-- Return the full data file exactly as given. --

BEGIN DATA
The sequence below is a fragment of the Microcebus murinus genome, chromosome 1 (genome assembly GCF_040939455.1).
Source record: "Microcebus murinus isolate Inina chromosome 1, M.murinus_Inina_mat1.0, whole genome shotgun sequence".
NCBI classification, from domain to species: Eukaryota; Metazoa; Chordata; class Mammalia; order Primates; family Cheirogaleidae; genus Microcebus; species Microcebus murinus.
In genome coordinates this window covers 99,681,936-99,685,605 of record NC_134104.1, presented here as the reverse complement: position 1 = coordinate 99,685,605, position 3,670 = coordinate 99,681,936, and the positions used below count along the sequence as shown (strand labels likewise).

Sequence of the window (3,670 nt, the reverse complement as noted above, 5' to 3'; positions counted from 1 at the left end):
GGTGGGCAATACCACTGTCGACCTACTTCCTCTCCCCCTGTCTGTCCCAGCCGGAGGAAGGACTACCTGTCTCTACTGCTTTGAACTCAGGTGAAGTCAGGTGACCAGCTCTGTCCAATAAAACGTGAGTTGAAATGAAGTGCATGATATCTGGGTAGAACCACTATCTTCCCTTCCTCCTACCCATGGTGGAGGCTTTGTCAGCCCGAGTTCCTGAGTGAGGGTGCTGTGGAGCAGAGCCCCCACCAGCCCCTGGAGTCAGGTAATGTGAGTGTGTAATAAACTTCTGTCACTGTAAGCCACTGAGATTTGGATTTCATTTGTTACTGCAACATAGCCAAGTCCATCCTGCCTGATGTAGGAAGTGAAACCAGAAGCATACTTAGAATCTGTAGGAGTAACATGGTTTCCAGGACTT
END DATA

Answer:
The sequence below is a fragment of the Microcebus murinus genome, chromosome 1 (genome assembly GCF_040939455.1).
Source record: "Microcebus murinus isolate Inina chromosome 1, M.murinus_Inina_mat1.0, whole genome shotgun sequence".
NCBI classification, from domain to species: Eukaryota; Metazoa; Chordata; class Mammalia; order Primates; family Cheirogaleidae; genus Microcebus; species Microcebus murinus.
In genome coordinates this window covers 99,681,936-99,685,605 of record NC_134104.1, presented here as the reverse complement: position 1 = coordinate 99,685,605, position 3,670 = coordinate 99,681,936, and the positions used below count along the sequence as shown (strand labels likewise).

Sequence of the window (3,670 nt, the reverse complement as noted above, 5' to 3'; positions counted from 1 at the left end):
GGTGGGCAATACCACTGTCGACCTACTTCCTCTCCCCCTGTCTGTCCCAGCCGGAGGAAGGACTACCTGTCTCTACTGCTTTGAACTCAGGTGAAGTCAGGTGACCAGCTCTGTCCAATAAAACGTGAGTTGAAATGAAGTGCATGATATCTGGGTAGAACCACTATCTTCCCTTCCTCCTACCCATGGTGGAGGCTTTGTCAGCCCGAGTTCCTGAGTGAGGGTGCTGTGGAGCAGAGCCCCCACCAGCCCCTGGAGTCAGGTAATGTGAGTGTGTAATAAACTTCTGTCACTGTAAGCCACTGAGATTTGGATTTCATTTGTTACTGCAACATAGCCAAGTCCATCCTGCCTGATGTAGGAAGTGAAACCAGAAGCATACTTAGAATCTGTAGGAGTAACATGGTTTCCAGGACTT